How Good Is Your Candidate Karma?

KarmaAs the old saying goes, ‘what goes around, comes around’. The belief that bad actions would, at some point in the future, return to plague the wrongdoer. For years this was perhaps a ‘just desserts’ concept and after all, what was the real likelihood of anything bad actually coming back?

Fast forward to today and factor in job seekers and social media and it’s a very different story. There are now plenty of platforms that make it very fast, very public and very easy for disgruntled candidates to have their voice heard. And it’s an issue for the whole organisation, not only for HR.

The reality is that whatever message you send out into the world of work comes back to you in one way or another – good as well as bad of course. Not only does it come back in terms of employer reputation but also affects wider brand impact, customer retention and even sales revenue. Research suggests that employers that send out the wrong recruitment message may really feel it where it financially hurts.

Research published for the 2013 UK candidate experience awards found that 49% of candidates claimed some form of relationship with the company they were applying to including nearly 1 in 5 being an existing customer and 12% had family and friends working for that organisation. What’s more, another survey found that 74% of candidates would share a negative recruitment experience with their network whilst 38% state a change in their consumer status based on a bad recruitment experience. Big numbers.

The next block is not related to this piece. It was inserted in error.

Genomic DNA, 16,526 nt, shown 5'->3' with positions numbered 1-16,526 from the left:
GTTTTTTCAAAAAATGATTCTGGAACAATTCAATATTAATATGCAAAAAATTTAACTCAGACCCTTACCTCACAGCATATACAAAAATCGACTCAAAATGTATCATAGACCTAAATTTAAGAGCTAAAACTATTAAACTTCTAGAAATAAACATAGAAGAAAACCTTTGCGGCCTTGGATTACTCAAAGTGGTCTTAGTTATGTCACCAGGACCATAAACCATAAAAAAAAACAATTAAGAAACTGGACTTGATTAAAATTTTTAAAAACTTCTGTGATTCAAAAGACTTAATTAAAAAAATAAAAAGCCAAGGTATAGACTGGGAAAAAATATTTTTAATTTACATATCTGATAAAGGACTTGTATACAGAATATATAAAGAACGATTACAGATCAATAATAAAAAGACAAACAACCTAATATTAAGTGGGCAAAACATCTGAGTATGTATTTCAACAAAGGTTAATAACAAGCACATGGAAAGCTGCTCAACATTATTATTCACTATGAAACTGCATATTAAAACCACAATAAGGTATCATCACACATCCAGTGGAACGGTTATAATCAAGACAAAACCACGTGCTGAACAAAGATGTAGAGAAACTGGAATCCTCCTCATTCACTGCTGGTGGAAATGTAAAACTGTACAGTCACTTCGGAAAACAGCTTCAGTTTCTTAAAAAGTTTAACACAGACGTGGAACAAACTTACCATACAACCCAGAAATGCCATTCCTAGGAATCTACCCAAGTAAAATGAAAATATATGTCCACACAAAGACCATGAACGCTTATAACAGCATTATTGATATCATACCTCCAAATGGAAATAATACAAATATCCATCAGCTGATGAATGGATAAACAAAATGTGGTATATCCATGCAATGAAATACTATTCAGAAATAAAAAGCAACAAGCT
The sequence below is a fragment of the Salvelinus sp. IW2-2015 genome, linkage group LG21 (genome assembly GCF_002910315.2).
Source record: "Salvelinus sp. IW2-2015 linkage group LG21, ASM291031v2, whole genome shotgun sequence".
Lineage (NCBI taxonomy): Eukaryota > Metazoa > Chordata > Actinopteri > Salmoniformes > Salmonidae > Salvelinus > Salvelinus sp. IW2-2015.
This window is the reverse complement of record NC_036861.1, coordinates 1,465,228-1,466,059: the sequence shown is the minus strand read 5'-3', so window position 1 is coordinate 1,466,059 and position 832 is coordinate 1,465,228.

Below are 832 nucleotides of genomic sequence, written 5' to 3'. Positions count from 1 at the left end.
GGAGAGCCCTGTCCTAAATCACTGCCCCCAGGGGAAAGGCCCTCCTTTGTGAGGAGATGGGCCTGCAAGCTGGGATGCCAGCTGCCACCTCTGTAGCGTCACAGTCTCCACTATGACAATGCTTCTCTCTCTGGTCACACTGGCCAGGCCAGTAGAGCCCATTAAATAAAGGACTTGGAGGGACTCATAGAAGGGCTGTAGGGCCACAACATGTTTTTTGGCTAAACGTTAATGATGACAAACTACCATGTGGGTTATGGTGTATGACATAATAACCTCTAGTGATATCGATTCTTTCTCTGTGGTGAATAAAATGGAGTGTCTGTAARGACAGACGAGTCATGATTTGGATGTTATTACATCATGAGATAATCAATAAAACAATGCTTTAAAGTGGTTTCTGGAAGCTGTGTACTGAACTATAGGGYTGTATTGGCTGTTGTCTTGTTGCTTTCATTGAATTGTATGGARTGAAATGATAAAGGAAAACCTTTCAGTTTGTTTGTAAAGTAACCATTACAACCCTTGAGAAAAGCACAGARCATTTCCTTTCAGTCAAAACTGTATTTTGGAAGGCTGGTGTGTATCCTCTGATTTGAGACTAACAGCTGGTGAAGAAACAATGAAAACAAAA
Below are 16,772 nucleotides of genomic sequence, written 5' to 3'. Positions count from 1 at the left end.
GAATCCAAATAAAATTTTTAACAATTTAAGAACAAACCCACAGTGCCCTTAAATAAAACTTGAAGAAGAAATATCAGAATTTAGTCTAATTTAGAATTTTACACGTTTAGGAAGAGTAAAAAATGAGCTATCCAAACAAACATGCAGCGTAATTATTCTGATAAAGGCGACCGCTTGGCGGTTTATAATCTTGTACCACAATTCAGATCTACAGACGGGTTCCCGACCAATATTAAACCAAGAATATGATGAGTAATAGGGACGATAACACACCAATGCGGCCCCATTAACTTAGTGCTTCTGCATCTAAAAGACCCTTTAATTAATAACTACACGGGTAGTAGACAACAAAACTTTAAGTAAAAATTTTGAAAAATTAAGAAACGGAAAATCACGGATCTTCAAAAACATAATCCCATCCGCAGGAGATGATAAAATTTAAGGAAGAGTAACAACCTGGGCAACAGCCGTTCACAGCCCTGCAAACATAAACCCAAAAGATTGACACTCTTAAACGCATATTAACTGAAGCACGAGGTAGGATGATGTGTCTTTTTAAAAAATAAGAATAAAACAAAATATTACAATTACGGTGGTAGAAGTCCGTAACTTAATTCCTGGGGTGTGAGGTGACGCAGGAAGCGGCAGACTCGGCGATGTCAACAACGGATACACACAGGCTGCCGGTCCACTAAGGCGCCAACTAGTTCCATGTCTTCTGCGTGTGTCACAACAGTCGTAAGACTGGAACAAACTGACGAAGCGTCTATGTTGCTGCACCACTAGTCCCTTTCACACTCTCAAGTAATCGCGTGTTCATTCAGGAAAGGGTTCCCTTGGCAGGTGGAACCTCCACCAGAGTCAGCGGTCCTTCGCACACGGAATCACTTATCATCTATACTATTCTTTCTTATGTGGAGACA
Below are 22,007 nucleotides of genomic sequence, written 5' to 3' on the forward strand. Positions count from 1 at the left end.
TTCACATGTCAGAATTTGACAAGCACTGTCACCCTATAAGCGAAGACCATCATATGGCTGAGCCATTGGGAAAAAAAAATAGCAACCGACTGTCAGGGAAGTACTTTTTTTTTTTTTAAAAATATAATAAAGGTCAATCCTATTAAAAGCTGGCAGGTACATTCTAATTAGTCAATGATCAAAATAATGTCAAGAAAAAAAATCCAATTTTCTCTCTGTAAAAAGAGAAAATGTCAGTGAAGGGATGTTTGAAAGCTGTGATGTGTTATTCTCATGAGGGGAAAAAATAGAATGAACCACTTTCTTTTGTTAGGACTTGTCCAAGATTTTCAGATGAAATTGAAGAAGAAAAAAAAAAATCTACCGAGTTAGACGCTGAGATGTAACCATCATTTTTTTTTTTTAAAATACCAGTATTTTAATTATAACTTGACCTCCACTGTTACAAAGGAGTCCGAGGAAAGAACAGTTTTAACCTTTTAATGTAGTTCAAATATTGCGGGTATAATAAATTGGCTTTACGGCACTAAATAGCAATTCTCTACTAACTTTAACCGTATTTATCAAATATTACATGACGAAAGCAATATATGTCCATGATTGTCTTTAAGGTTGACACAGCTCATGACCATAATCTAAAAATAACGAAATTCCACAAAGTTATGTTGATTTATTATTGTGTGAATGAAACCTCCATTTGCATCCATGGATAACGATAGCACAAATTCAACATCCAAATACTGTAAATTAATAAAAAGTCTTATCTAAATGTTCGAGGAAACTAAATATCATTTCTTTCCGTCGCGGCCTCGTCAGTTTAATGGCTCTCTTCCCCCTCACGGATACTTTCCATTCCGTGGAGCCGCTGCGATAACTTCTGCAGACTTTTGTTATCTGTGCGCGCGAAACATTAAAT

So, what does a great candidate experience look like? What do you need to do to make sure the message that you send out into the world of work is a good one – and any feedback you get back reflects positively?

Speaking on the Mystery Applicant webinar on 22nd October ‘5 Actions to Improve your Candidate Experience’, former global head of resourcing at Unilever, Paul Maxin set out what he thinks a great candidate experience looks like at the interview stage:

>   The candidate is clear about the selection process (who they will see and why)

>   The candidate is provided with clear briefing about who they are meeting and their role

>   The candidate is not asked to come back time and time again to see different people and that the goal posts keep moving

>   Last minute changes to interview times are avoided

>   Candidates should never be kept waiting…punctuality or lack of it creates a strong impression

>   The interviewer should allow time for the candidate to ask questions

>   The candidate should go away with a positive impression, whether or not they are recruited for the role

>   The candidate should get clear feedback and be communicated with on a timely basis.

Mystery Applicant works with employers to enable them to measure candidate feedback over the entire recruitment process, allowing them to identify flashpoints and take action to improve the experience. Offering candidates the chance to provide feedback on your hiring process will ensure that any problem areas are identified and resolved early on. Hopefully what goes around will only be positive feedback on the good things you do.

 

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